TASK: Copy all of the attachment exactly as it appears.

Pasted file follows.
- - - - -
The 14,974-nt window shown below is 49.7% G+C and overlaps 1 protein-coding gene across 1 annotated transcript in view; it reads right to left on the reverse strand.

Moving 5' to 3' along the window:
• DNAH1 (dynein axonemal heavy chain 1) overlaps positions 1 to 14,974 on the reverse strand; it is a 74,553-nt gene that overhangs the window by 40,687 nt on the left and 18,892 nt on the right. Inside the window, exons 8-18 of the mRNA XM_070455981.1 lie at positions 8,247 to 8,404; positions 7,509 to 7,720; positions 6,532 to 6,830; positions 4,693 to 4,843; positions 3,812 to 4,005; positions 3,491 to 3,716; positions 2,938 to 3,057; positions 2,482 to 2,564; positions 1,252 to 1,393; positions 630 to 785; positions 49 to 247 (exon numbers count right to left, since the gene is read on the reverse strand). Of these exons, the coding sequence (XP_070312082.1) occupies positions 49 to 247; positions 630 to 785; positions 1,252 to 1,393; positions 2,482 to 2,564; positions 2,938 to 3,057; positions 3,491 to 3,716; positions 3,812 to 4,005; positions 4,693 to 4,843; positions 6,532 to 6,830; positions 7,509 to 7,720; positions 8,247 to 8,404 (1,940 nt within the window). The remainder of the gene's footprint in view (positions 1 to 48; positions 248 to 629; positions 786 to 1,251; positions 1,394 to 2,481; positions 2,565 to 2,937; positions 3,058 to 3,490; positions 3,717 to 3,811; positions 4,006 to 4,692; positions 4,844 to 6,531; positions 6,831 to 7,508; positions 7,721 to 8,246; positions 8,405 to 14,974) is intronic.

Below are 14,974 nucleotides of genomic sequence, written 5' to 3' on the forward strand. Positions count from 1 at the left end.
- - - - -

The 14,974-nt window shown below is 49.7% G+C and overlaps 1 protein-coding gene across 1 annotated transcript in view; it reads right to left on the reverse strand.

Moving 5' to 3' along the window:
• DNAH1 (dynein axonemal heavy chain 1) overlaps positions 1 to 14,974 on the reverse strand; it is a 74,553-nt gene that overhangs the window by 40,687 nt on the left and 18,892 nt on the right. Inside the window, exons 8-18 of the mRNA XM_070455981.1 lie at positions 8,247 to 8,404; positions 7,509 to 7,720; positions 6,532 to 6,830; positions 4,693 to 4,843; positions 3,812 to 4,005; positions 3,491 to 3,716; positions 2,938 to 3,057; positions 2,482 to 2,564; positions 1,252 to 1,393; positions 630 to 785; positions 49 to 247 (exon numbers count right to left, since the gene is read on the reverse strand). Of these exons, the coding sequence (XP_070312082.1) occupies positions 49 to 247; positions 630 to 785; positions 1,252 to 1,393; positions 2,482 to 2,564; positions 2,938 to 3,057; positions 3,491 to 3,716; positions 3,812 to 4,005; positions 4,693 to 4,843; positions 6,532 to 6,830; positions 7,509 to 7,720; positions 8,247 to 8,404 (1,940 nt within the window). The remainder of the gene's footprint in view (positions 1 to 48; positions 248 to 629; positions 786 to 1,251; positions 1,394 to 2,481; positions 2,565 to 2,937; positions 3,058 to 3,490; positions 3,717 to 3,811; positions 4,006 to 4,692; positions 4,844 to 6,531; positions 6,831 to 7,508; positions 7,721 to 8,246; positions 8,405 to 14,974) is intronic.

Below are 14,974 nucleotides of genomic sequence, written 5' to 3' on the forward strand. Positions count from 1 at the left end.